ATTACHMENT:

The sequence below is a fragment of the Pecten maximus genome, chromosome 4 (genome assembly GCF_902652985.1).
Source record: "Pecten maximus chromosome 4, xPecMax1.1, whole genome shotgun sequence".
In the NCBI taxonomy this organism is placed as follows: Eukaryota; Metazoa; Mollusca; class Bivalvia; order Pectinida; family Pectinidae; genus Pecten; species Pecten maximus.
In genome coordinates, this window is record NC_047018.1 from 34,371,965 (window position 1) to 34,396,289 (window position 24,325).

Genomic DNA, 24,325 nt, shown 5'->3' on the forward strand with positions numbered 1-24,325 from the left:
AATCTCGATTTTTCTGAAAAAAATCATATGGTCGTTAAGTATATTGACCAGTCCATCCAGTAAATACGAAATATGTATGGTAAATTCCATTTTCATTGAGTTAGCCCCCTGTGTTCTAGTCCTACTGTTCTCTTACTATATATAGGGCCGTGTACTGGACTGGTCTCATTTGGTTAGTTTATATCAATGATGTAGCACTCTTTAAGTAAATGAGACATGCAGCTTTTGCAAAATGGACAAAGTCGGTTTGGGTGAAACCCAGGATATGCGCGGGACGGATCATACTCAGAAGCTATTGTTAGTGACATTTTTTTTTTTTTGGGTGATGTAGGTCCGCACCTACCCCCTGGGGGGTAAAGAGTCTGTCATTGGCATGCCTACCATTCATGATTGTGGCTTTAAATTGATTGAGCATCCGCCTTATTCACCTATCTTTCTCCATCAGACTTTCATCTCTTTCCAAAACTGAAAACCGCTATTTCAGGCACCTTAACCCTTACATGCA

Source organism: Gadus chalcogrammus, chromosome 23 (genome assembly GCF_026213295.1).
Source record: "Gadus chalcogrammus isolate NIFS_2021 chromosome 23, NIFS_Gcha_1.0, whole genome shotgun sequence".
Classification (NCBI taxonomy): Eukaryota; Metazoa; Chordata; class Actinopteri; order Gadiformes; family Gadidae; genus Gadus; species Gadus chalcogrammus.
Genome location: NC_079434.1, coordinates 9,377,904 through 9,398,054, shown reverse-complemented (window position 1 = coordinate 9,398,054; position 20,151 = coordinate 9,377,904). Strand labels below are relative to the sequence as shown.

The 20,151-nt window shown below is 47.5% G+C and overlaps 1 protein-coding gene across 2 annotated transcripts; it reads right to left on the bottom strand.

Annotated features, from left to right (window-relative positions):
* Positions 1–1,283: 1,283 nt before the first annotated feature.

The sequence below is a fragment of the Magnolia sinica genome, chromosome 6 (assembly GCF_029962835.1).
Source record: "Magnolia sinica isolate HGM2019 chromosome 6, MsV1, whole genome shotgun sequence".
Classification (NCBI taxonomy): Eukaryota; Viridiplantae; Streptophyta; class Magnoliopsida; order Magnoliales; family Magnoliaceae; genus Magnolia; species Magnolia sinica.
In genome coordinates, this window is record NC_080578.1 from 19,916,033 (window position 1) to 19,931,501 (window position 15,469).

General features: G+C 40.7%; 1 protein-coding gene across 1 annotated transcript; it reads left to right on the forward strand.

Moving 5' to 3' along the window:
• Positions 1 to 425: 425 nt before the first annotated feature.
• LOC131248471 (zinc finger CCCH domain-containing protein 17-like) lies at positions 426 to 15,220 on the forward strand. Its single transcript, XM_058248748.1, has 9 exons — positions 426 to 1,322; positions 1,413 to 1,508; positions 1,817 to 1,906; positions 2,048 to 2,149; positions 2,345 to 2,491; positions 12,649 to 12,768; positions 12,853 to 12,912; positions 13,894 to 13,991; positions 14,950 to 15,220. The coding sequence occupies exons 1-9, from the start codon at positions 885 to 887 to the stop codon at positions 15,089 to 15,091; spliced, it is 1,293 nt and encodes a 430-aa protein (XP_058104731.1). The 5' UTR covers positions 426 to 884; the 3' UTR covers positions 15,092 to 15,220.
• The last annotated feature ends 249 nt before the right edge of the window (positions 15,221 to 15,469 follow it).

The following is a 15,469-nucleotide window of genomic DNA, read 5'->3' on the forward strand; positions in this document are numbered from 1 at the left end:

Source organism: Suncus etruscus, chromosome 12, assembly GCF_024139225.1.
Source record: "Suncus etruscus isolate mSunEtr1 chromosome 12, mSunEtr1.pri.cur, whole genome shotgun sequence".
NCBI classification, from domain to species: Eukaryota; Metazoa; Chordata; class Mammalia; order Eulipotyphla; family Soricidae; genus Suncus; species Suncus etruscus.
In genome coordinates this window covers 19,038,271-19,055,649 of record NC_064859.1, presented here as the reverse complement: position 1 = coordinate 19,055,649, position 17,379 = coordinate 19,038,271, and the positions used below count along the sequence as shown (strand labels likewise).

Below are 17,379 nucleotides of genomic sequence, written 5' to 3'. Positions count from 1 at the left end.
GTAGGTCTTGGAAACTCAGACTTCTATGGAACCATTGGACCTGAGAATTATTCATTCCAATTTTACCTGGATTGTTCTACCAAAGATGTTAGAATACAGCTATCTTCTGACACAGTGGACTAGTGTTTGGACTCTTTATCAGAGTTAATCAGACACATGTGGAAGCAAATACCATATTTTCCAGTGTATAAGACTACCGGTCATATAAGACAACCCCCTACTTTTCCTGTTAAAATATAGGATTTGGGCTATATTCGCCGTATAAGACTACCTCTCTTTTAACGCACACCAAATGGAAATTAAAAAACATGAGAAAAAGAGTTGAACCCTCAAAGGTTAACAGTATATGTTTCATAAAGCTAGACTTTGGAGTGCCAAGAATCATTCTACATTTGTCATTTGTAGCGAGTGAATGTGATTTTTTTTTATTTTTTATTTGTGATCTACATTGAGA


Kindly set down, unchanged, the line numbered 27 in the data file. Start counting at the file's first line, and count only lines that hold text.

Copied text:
In genome coordinates this window covers 19,038,271-19,055,649 of record NC_064859.1, presented here as the reverse complement: position 1 = coordinate 19,055,649, position 17,379 = coordinate 19,038,271, and the positions used below count along the sequence as shown (strand labels likewise).